All You Need to Know


Gardeners: throw away those glossy coffee table books. Everything you need to learn is in the black and white planting plans of the great designers.

Over the last few weeks, I’ve been preparing to teach a planting design class for the George Washington University professional studies program. It is a program that teaches aspiring garden designers the basics of contemporary garden design. As a part of that preparation, I’ve gone through my garden books, project photographs, old magazines, and my personal image collection in search for the raw material to teach planting design.

In that process, what’s become clear to me is the utter uselessness of glossy photographs. If you’ve ever taken a great photo of your garden, you know that a beautiful photo has as much to do with the time of day, the quality of light and the tight cropping of the photo than it does the skill or composition of the gardener. I’m not saying one can take good garden photos without a good garden. But let’s face it: photos tell only part of the story. They speak of one corner of the garden during a single moment in time. Scroll through the myriad of garden blogs out there on the internet. The vast majority are tight close-ups on a single flower or group of flowers. Rarely do they show you the entire garden, or even a large part of the garden.

The garden publishing industry only makes it worse. The tyranny of the glossy photo dominates the medium. We consume books full of sugary garden moments, but have lost our appetite for meaty garden writing or design discourse.

But there is an alternative. Seek and collect planting plans of great designers. These inglorious black and white diagrams filled with obscure Latin names tell the real story of the design. Like a piece of sheet music, these diagrams communicate the structure, rhythm, detail, and score of the original design. From these plans, one learns the scale of the massings, the plant combinations, and the balance of the composition.

For example, I recently came across Piet Oudolf’s plan for the Lurie Garden in Chicago’s Millenium Park. I printed out this plan and have spent hours studying it. It’s fascinating in that it demystifies much of Oudolf’s technique. The most photographed part of the design is his massive river of salvias that runs through the middle of the field, a moment of striking clarity in the midst of an otherwise intricate design. From his plan, I’ve learned that the river is composed of at least four different cultivars of salvia, adding slight color variation (giving the river depth) and extending the season of bloom. I also noticed that he interplants the grasses Panicum virgatum and Sporobolus heterolepsis through one section of the river, allowing it to disappear later in summer when the grasses emerge.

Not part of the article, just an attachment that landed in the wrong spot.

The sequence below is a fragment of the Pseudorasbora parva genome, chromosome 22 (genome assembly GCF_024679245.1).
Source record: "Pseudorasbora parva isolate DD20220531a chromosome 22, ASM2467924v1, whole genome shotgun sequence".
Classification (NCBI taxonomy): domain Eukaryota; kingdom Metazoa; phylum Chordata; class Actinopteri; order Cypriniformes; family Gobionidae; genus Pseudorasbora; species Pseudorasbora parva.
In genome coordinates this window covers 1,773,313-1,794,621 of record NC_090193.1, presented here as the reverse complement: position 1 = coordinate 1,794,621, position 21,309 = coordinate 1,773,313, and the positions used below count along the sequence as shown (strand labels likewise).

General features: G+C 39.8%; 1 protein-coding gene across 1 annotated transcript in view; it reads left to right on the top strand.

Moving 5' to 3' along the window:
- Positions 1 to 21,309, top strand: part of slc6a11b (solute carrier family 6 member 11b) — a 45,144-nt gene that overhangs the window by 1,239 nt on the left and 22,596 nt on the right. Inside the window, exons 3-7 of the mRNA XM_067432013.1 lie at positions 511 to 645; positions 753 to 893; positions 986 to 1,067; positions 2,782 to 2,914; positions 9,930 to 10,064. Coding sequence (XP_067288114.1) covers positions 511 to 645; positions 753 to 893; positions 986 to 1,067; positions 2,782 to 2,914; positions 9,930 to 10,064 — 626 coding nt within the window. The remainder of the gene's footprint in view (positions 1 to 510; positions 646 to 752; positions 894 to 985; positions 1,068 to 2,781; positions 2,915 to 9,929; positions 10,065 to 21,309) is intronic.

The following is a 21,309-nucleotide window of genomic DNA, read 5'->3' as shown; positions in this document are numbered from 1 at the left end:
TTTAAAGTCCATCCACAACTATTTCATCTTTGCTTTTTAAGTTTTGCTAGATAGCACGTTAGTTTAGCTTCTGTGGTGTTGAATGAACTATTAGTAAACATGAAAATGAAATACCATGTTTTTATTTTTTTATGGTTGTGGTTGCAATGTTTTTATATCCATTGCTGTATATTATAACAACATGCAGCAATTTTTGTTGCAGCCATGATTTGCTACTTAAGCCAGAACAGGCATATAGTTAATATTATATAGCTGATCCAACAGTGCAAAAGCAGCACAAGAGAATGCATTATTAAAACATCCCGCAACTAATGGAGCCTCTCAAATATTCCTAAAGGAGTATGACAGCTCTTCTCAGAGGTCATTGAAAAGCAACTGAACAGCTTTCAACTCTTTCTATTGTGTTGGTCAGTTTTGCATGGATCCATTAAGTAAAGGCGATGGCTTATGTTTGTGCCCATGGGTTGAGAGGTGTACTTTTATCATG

The southern section of Piet Oudolf's plan for the Lurie Garden
Or take a look at the southern section of the plan. This is the most fascinating part to me. Whereas most of the design has a single plant located in a single spot (not dissimilar from a Gertrude Jekyll plan), the southern section is more complex. The plan indicates a field of Molinia caerulea ‘Moorflamme’ that has four or five perennials that emerge out of this matrix. It’s almost as if there’s two melodies going on at once, the sweeping score of the grasses and the counterpoint of the Silphium, Echinacea, and Eryngiums. This style of designing is subtle, yet revolutionary. It’s the first real step toward garden design based on ecological succession. For me, this is why native plants arranged in traditional border arrangements are so dissatisfying. These plants have evolved to grow within a matrix of other species. Oudolf’s arrangement preserves the beauty of these relationships.

Gertrude Jekyll's Impressionistic plan; Roberto Burle Marx's cubist inspired planting plan.

Other planting plans are equally revealing. Compare Gertrude Jekyll’s impressionist-styled planting plans with Roberto Burle Marx’s cubist-styled planting plans. The plans become a key to understanding the most elusive aspect of planting design: style.

But why study a two-dimensional plan when a garden is an ephemeral, three-dimensional medium? Doesn’t this bias the initial act of creation over the garden over its lifetime? Yes, it’s true, gardens often outlive the initial act of creation, and it’s the acts of maintenance and gardening that ultimately determine the way a garden looks. So get out there and visit gardens in person. No plan can substitute for firsthand experience. I would encourage gardeners to take plans with them when they see a garden in person. Your experience will be so much fuller.
Next Post »